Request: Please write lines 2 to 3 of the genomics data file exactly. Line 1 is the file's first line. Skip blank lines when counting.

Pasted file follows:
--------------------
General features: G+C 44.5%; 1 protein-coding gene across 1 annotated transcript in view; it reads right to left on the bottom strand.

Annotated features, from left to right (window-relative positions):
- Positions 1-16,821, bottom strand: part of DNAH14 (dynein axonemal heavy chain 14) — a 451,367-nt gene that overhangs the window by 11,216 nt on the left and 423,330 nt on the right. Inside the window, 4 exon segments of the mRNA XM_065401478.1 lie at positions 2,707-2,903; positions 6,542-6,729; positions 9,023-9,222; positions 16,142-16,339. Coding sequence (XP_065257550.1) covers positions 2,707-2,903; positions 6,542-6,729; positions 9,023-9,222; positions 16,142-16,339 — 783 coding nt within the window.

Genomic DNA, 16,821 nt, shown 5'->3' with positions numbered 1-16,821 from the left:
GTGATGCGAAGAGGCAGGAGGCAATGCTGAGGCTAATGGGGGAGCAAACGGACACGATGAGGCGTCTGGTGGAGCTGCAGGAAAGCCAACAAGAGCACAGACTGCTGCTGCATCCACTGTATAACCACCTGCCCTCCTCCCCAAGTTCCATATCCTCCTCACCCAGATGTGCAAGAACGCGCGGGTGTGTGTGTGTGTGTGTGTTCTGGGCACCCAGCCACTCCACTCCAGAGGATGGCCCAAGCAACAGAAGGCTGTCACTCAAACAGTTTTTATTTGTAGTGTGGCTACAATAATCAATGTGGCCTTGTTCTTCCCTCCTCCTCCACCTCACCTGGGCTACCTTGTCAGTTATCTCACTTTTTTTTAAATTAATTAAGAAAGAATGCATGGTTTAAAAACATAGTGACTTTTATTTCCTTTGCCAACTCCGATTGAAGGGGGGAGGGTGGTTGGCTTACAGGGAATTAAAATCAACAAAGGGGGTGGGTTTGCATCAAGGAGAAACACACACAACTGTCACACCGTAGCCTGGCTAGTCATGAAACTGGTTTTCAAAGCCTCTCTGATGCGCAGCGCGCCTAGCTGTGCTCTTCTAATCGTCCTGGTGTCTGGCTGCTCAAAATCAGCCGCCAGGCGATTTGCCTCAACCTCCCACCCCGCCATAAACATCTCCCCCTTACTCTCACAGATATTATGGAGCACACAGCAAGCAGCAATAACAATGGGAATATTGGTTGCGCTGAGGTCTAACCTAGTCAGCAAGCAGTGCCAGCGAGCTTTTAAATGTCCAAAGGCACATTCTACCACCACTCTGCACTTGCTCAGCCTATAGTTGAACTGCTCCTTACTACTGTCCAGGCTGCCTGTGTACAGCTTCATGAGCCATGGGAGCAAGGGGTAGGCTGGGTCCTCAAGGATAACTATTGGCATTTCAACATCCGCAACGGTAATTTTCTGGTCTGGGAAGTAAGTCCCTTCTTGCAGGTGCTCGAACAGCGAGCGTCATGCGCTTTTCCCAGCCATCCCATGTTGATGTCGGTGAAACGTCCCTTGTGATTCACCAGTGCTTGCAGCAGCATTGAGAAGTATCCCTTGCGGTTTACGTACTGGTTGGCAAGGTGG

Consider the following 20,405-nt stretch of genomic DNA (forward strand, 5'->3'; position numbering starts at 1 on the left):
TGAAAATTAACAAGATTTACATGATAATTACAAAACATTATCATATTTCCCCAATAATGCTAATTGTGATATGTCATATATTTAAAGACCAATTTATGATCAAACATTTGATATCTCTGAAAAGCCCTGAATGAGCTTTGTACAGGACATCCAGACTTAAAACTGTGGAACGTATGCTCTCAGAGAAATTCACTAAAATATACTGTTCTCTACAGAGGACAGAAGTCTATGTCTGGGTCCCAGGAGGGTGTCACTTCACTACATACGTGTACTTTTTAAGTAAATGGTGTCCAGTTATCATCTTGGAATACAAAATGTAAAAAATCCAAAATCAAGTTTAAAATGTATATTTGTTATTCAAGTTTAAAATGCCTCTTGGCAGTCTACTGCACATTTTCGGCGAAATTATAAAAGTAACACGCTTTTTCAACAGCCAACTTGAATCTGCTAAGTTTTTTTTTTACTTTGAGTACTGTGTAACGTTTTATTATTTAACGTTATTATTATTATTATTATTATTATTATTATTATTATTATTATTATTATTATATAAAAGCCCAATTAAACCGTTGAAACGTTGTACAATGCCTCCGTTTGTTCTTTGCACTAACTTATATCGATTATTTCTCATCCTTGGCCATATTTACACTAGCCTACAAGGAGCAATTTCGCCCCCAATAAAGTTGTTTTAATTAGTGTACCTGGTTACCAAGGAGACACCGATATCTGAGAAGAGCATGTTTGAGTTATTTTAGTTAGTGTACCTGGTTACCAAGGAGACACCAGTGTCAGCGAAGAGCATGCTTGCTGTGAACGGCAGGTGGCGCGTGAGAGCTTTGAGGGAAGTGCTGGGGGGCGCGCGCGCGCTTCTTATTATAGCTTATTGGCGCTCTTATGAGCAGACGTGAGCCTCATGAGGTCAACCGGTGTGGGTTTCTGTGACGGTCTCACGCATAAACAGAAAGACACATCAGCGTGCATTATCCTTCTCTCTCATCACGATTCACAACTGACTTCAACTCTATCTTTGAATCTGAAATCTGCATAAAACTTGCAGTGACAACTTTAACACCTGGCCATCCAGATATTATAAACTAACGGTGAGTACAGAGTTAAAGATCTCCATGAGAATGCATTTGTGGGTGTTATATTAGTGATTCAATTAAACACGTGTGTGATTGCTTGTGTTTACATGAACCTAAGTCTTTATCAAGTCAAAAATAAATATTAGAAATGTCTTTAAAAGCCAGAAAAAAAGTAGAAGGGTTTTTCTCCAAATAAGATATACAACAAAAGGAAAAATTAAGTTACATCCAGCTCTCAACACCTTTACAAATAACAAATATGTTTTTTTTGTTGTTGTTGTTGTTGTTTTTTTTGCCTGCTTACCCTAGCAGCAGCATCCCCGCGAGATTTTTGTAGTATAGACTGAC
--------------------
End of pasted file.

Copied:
Annotated features, from left to right (window-relative positions):
- Positions 1-16,821, bottom strand: part of DNAH14 (dynein axonemal heavy chain 14) — a 451,367-nt gene that overhangs the window by 11,216 nt on the left and 423,330 nt on the right. Inside the window, 4 exon segments of the mRNA XM_065401478.1 lie at positions 2,707-2,903; positions 6,542-6,729; positions 9,023-9,222; positions 16,142-16,339. Coding sequence (XP_065257550.1) covers positions 2,707-2,903; positions 6,542-6,729; positions 9,023-9,222; positions 16,142-16,339 — 783 coding nt within the window.